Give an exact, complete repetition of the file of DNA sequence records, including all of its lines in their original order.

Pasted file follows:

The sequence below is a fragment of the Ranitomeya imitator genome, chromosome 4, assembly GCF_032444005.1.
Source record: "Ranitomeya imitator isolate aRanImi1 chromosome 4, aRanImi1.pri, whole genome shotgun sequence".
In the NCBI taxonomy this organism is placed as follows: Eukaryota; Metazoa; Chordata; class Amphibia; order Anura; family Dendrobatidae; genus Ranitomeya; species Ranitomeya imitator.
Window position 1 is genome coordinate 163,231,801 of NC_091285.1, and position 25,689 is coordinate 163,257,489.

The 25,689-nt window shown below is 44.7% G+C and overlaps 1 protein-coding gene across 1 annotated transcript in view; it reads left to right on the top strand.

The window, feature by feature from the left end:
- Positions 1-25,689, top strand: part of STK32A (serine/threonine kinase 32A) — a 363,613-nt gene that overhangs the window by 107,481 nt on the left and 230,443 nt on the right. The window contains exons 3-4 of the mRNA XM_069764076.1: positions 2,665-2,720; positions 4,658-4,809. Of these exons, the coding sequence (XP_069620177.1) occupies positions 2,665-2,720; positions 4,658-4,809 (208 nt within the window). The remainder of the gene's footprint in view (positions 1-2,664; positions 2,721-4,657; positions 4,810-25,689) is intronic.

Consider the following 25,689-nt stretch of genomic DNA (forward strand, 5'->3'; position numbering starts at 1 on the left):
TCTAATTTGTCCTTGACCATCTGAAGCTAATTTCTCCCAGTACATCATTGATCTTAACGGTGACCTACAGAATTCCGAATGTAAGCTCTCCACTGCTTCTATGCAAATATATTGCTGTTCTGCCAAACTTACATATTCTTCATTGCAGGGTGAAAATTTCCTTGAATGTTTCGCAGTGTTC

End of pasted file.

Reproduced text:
The sequence below is a fragment of the Ranitomeya imitator genome, chromosome 4, assembly GCF_032444005.1.
Source record: "Ranitomeya imitator isolate aRanImi1 chromosome 4, aRanImi1.pri, whole genome shotgun sequence".
In the NCBI taxonomy this organism is placed as follows: Eukaryota; Metazoa; Chordata; class Amphibia; order Anura; family Dendrobatidae; genus Ranitomeya; species Ranitomeya imitator.
Window position 1 is genome coordinate 163,231,801 of NC_091285.1, and position 25,689 is coordinate 163,257,489.

The 25,689-nt window shown below is 44.7% G+C and overlaps 1 protein-coding gene across 1 annotated transcript in view; it reads left to right on the top strand.

The window, feature by feature from the left end:
- Positions 1-25,689, top strand: part of STK32A (serine/threonine kinase 32A) — a 363,613-nt gene that overhangs the window by 107,481 nt on the left and 230,443 nt on the right. The window contains exons 3-4 of the mRNA XM_069764076.1: positions 2,665-2,720; positions 4,658-4,809. Of these exons, the coding sequence (XP_069620177.1) occupies positions 2,665-2,720; positions 4,658-4,809 (208 nt within the window). The remainder of the gene's footprint in view (positions 1-2,664; positions 2,721-4,657; positions 4,810-25,689) is intronic.

Consider the following 25,689-nt stretch of genomic DNA (forward strand, 5'->3'; position numbering starts at 1 on the left):
TCTAATTTGTCCTTGACCATCTGAAGCTAATTTCTCCCAGTACATCATTGATCTTAACGGTGACCTACAGAATTCCGAATGTAAGCTCTCCACTGCTTCTATGCAAATATATTGCTGTTCTGCCAAACTTACATATTCTTCATTGCAGGGTGAAAATTTCCTTGAATGTTTCGCAGTGTTC